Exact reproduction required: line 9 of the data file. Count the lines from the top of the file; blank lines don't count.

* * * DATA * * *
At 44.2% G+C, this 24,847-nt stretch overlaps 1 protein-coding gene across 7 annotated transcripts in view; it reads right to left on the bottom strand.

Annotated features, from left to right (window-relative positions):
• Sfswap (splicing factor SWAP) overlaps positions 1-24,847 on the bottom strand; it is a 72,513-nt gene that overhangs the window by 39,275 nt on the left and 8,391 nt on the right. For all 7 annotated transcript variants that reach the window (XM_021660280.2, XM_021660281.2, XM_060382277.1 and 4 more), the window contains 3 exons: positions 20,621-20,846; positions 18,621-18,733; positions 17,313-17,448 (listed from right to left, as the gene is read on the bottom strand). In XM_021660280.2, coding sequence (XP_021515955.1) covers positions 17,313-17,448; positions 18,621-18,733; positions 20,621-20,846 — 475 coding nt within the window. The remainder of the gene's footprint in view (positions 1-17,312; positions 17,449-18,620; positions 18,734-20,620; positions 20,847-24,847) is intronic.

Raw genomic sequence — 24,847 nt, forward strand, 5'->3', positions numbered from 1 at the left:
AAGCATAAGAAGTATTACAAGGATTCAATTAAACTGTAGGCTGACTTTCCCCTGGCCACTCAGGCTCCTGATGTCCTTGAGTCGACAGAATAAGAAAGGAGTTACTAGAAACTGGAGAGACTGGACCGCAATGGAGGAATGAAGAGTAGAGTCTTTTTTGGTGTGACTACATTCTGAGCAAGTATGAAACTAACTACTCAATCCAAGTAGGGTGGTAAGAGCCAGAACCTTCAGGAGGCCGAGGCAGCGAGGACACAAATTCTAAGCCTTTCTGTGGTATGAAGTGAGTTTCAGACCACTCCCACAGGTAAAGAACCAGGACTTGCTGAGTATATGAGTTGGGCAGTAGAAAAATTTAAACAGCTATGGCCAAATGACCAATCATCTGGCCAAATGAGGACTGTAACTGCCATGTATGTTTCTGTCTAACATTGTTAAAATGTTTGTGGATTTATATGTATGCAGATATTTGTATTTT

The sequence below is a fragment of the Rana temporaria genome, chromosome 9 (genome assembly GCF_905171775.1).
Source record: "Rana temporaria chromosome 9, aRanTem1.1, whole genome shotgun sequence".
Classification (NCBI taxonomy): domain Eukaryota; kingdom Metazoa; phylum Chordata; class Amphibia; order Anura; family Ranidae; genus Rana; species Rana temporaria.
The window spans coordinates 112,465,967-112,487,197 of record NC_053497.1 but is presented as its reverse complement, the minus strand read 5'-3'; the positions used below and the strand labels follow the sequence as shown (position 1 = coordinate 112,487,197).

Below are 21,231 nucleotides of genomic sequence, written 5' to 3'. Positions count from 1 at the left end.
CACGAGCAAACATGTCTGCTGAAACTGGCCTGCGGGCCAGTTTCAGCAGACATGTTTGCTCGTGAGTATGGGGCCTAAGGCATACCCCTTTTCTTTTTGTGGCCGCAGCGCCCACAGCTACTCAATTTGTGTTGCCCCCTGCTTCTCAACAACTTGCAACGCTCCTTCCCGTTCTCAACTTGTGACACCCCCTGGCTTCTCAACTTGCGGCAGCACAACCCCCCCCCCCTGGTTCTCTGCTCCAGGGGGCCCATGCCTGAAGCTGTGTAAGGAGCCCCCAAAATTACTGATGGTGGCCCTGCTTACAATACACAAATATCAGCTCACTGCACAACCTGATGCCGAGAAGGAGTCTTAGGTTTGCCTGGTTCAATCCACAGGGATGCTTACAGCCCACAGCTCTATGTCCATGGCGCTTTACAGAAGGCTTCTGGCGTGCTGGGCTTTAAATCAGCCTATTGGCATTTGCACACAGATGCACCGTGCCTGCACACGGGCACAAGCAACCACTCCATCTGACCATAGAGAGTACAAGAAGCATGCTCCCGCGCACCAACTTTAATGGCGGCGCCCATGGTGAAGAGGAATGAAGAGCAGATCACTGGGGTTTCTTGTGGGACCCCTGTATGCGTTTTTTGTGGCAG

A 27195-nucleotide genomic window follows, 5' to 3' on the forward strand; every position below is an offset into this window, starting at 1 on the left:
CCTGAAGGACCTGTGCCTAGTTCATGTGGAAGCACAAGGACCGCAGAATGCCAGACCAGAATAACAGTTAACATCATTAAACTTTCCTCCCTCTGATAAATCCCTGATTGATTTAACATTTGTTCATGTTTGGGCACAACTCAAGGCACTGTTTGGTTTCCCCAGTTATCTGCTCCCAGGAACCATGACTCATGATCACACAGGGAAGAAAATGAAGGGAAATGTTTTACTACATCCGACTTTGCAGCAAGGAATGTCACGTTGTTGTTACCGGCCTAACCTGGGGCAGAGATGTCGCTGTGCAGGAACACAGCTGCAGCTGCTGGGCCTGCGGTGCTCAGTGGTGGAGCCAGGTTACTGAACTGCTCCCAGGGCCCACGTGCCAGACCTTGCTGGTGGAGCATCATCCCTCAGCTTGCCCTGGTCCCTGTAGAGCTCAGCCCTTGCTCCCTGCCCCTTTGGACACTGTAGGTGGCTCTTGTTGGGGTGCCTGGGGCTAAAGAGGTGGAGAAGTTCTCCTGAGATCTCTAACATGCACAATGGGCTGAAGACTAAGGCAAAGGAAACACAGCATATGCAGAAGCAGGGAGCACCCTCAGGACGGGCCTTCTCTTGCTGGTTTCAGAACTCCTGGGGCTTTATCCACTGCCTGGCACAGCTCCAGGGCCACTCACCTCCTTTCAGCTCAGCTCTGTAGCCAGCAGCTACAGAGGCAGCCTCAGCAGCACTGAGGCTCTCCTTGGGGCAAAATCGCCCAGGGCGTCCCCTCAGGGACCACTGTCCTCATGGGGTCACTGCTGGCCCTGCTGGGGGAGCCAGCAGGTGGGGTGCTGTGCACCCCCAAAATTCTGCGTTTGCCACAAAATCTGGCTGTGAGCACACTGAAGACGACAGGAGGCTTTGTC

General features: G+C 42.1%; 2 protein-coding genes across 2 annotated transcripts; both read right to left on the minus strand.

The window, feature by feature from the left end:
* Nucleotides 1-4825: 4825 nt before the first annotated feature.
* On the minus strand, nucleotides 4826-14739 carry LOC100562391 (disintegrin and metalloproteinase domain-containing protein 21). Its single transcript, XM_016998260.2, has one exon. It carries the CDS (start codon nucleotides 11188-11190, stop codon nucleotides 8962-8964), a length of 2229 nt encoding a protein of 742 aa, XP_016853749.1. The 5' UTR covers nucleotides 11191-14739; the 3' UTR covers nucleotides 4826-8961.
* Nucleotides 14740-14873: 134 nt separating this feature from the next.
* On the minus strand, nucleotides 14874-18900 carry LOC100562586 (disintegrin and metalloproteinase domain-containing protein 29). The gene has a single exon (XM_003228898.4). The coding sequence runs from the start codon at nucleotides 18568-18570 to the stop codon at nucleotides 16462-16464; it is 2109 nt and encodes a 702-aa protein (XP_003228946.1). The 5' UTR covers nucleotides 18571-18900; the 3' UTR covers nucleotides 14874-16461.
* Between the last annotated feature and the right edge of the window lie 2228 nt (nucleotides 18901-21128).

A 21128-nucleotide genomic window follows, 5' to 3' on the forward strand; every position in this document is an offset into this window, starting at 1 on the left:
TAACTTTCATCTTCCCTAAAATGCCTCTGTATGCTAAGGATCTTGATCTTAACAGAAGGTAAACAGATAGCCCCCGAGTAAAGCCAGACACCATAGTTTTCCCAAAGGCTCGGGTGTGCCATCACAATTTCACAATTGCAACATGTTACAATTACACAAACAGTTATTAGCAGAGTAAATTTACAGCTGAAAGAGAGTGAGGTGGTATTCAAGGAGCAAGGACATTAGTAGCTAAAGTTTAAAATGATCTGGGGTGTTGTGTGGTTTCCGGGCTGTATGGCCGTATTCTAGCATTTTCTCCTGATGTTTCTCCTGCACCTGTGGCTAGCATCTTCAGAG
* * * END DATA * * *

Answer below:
The window spans coordinates 112,465,967-112,487,197 of record NC_053497.1 but is presented as its reverse complement, the minus strand read 5'-3'; the positions used below and the strand labels follow the sequence as shown (position 1 = coordinate 112,487,197).